Minimize, Renounce, and Feel Good

” How quickly we tire of earthly pleasures. Desire for material things is endless; we are never satisfied .”

Recently, I have been studying a frequently misunderstood Dharma concept,  that of renouncement, (Sanskrit; Sannyasa).  It is not, as some seem to think, a mandate at any stage of life, although as people age it seems to come naturally. Actually, material renouncement is not exactly the same as sannyasa but it is the first step.   Most of us could use a bit of renouncement at any age, as was brought to my attention by my daughter as she explained to me after a rigorous “material cleansing” of what seemed to me to be most of her worldly goods.

“I am getting better”, she said, “slowly becoming more minimalist. It feels great to be content with what you have, and grateful!” 

Minimalist, a very new word for a very old concept, Minimalism is a tool that can assist you in finding freedom.    

Several years ago I had the procrastinated task of cleaning out a storage locker that I had rented for far too long. It contained stuff – lots and lots of stuff – that had once been highly coveted items.

Some of the items I needed and was glad to retrieve. There were my snow skis, which I had dearly missed, trinkets, mementos, and cutting-edge electrical gadgets (or at least they were when I stored them).

As I toiled about in the hot sun, packing my truck and trying to separate what I intended to go to charity from that which I intended to keep, I couldn’t help but get frustrated about all of the boxes I had that were filled with – stuff.

Sri Yukteswar Giri the monastic name of Priya Nath Karar, guru of Satyananda Giri and Paramahansa Yogananda. He was a Kriya yogi, a Jyotisha, a scholar of the Bhagavad Gita and the Bible, an educator and an astronomer.

There were two boxes of kitchen utensils. Gee, I didn’t realize I even owned that many kitchen utensils. Many towels, auto parts, souvenirs, old magazines and receipts for bills long since paid, were among what now was just clutter.I found a computer monitor with which I never thought I’d want to part. However as I surveyed my truck for space I began to prioritize differently. The storage place is about 150 miles from where l was then living. The things had been there about 5 years, and during that time the size of monitors has decreased, the scanner I had so carefully packed was a standalone which has been replaced by my printer that scans, photo copies and oh yes, it prints too. The VCR has been replaced by TiVo and CD players. I can no longer squeeze my expanding middle into some of the pants and whatever did I nsave these boots for?

As I packed some and discarded some, the lady who worked at the storage place came over to chat. She asked me if I was taking everything. I told her she could have all the kitchen ware, the monitor, several other items and the scanner too. Her eyes lit up and she was very grateful. She said she could really use the scanner which worked perfectly – I was just holding onto them because they were mine.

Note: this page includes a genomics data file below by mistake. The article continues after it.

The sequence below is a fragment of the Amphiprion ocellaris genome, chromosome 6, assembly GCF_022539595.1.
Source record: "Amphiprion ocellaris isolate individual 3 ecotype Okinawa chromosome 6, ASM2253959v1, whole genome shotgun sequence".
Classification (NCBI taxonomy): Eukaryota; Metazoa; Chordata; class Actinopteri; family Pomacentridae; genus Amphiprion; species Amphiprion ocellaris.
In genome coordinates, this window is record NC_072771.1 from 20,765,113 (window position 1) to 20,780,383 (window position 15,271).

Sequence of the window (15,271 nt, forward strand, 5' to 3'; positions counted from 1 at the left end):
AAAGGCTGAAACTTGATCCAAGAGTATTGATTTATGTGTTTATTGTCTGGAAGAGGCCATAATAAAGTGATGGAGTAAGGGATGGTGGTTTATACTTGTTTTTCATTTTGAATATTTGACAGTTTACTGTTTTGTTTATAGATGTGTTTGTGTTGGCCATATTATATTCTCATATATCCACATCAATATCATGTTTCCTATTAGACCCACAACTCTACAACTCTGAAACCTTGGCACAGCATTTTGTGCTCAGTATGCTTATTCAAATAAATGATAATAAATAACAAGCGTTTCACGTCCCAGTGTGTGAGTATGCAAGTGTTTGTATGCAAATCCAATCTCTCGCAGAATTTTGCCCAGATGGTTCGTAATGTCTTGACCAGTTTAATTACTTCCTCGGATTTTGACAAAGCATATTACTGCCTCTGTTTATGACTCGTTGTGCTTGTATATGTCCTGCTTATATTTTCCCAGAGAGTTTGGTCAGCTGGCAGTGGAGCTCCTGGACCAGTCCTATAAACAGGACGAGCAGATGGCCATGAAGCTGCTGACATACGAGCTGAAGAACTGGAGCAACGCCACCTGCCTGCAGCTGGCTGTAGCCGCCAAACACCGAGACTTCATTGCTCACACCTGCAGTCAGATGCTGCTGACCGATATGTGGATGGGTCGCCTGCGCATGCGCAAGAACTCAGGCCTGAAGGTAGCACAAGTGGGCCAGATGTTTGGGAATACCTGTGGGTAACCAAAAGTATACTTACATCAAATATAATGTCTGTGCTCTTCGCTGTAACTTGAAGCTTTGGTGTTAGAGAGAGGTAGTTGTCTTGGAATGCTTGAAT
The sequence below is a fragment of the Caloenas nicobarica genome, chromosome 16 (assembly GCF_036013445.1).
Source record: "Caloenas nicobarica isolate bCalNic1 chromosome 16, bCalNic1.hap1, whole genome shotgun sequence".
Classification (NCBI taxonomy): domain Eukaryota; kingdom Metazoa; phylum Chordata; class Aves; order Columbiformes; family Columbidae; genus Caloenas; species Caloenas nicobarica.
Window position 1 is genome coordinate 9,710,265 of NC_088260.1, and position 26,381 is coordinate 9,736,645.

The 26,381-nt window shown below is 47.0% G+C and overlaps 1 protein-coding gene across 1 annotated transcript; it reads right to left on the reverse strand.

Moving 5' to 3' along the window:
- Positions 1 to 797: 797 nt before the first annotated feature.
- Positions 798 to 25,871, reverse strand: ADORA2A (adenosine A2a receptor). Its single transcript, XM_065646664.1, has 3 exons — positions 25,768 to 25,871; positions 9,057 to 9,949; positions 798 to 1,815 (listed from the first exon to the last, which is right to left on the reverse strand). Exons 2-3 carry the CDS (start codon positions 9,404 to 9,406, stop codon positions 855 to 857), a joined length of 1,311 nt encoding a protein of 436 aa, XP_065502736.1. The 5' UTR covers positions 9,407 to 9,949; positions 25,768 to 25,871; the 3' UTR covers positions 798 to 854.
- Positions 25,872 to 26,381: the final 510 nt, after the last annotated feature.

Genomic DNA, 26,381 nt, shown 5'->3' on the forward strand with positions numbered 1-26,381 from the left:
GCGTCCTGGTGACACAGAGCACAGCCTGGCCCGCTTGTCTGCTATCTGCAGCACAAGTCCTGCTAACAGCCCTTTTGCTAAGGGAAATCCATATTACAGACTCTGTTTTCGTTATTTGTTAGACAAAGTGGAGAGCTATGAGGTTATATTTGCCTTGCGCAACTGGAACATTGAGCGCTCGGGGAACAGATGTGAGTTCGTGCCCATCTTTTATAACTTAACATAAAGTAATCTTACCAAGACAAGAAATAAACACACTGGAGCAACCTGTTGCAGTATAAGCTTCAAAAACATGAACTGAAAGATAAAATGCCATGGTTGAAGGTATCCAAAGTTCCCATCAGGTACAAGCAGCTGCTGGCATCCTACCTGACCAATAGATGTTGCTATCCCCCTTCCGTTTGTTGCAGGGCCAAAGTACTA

Only when I began giving away the items did I really start to feel good about the whole ordeal. It really felt good to let things go. I didn’t have to force things into an already over stuffed truck, and I made someone else happy.

How often do I rush to buy the latest, greatest fad or electronic fashion only to have it rendered obsolete months later? Oh, I kept some things. I have things given to me by parents, children and friends. Items which I hope to keep for a while. However the tenacity with which I clutch onto gadgets and trinkets needs to change. There is nothing permanent on earth. The material gifts others have given me are naught compared to the memories and love we have shared. Mom’s patience and love for writing, and Dad’s mechanical and financial management skills, those aren’t inside any boxes.  Many of my material items get lost, destroyed, stolen or technically eclipsed.

For the Hindu, the concept of sannyasa or renouncement is letting us know that the things of this world are not fulfilling, in and of themselves. It is not that worldly things are wrong, but that they cannot give us lasting peace and satisfaction. While I am a long way from being a Sanayasa in the literal meaning, my journey on the Dharma  path has certainly helped me curtail material lusting.

In the words of Sir Yukteswar, who was the guru to Paramahansa Yogananda:            ” How quickly we tire of earthly pleasures. Desire for material things is endless; we are never satisfied . We long for one thing after another. That something else we seek is The Lord who can alone grant lasting joy.”  *

This lasting joy is the awareness of God within one’s self. What greater joy can there be?

*Sir Yukteswar from “Autobiography of a Yogi” by Paramahansa  Yogananda  Presented by Self Realization Fellowship

**Top photo